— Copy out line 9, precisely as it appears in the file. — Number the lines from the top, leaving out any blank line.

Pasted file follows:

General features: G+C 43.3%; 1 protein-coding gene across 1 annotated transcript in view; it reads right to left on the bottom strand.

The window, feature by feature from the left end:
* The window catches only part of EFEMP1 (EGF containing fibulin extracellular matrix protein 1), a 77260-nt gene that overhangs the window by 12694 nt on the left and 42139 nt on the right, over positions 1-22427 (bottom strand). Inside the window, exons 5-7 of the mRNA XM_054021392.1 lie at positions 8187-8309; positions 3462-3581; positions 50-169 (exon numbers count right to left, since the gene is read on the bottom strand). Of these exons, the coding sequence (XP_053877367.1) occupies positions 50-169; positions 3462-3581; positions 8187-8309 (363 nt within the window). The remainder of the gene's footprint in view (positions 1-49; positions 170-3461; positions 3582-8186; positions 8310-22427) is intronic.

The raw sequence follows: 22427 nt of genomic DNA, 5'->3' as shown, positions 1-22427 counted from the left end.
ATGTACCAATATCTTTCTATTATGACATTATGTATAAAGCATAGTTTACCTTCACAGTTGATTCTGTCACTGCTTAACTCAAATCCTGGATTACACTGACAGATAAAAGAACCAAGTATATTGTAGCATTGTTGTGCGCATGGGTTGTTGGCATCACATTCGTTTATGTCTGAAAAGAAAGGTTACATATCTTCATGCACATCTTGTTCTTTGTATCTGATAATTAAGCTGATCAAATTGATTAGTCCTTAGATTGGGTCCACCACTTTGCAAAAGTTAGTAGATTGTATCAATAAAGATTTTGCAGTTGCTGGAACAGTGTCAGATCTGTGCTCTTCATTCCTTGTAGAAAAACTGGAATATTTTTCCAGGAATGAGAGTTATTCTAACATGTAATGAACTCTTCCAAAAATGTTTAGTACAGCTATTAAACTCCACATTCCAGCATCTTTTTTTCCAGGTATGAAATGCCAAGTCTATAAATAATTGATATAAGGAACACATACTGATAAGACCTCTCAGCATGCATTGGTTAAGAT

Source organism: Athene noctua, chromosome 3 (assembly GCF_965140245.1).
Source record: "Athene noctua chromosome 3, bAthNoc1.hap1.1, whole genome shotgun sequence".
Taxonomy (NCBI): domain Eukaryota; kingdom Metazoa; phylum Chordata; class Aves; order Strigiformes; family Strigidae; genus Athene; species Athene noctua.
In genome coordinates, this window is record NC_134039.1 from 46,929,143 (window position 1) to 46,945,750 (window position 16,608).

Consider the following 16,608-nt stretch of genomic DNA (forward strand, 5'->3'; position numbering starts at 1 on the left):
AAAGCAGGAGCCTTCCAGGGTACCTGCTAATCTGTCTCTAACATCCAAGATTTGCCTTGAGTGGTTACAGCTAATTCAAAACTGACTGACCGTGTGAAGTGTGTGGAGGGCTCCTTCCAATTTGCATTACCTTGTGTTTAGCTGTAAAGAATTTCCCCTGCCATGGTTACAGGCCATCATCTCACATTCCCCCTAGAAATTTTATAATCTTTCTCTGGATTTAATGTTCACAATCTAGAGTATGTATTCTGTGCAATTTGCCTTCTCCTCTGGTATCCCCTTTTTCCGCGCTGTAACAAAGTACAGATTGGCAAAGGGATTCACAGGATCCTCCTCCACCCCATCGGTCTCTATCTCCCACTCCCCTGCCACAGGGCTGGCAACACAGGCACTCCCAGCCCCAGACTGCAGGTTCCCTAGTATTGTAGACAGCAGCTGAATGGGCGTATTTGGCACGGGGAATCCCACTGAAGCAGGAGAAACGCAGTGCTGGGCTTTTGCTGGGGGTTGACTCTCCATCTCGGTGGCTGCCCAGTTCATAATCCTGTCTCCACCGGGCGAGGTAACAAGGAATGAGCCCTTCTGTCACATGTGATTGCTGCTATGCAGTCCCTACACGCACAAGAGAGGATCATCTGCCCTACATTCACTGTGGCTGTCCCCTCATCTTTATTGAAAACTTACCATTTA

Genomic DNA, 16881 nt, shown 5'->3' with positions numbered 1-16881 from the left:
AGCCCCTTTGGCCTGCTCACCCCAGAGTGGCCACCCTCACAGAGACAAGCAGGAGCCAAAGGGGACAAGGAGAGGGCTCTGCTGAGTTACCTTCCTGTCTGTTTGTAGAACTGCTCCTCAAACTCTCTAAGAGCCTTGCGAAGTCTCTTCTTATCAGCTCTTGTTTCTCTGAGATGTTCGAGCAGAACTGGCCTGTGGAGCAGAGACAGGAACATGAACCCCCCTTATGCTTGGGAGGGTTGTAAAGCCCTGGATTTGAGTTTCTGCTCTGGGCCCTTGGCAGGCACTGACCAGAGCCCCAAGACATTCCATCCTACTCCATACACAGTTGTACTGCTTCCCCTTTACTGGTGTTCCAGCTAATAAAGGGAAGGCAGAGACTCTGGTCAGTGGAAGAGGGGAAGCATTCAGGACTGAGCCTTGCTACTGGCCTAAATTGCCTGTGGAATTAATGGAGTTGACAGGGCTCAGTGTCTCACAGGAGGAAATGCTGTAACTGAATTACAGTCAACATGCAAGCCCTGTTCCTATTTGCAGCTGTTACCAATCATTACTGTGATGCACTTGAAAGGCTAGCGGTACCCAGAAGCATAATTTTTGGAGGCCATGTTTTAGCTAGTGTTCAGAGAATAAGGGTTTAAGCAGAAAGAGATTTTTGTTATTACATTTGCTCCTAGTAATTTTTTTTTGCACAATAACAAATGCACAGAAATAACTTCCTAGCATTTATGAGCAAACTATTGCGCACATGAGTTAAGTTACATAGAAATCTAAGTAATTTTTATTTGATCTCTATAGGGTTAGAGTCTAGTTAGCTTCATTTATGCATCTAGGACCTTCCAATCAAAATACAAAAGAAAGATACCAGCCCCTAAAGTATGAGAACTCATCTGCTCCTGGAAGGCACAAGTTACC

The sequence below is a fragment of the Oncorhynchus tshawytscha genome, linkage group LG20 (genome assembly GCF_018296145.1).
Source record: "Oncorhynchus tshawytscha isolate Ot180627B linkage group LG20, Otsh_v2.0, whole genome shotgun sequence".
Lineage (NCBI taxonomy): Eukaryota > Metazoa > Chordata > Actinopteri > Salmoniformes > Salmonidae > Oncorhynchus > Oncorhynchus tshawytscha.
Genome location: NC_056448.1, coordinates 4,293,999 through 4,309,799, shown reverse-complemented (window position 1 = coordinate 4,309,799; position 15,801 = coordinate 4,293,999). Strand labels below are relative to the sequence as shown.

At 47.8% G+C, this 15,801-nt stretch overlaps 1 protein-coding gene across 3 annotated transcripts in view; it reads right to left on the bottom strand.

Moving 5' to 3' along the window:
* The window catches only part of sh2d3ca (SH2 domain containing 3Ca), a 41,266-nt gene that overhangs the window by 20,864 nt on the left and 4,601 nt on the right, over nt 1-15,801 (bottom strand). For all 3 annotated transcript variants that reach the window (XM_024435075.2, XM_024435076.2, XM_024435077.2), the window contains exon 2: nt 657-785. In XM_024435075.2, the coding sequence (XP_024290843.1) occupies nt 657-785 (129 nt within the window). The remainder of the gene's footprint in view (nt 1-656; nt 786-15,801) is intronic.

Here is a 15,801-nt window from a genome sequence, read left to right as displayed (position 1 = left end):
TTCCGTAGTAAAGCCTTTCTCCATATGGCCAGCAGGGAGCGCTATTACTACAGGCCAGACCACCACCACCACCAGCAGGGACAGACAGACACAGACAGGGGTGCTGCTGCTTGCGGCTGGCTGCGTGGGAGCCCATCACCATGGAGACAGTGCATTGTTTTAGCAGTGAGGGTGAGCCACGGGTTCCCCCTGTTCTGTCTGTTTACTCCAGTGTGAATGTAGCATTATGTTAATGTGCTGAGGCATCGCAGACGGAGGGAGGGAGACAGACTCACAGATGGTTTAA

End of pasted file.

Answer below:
In genome coordinates, this window is record NC_134039.1 from 46,929,143 (window position 1) to 46,945,750 (window position 16,608).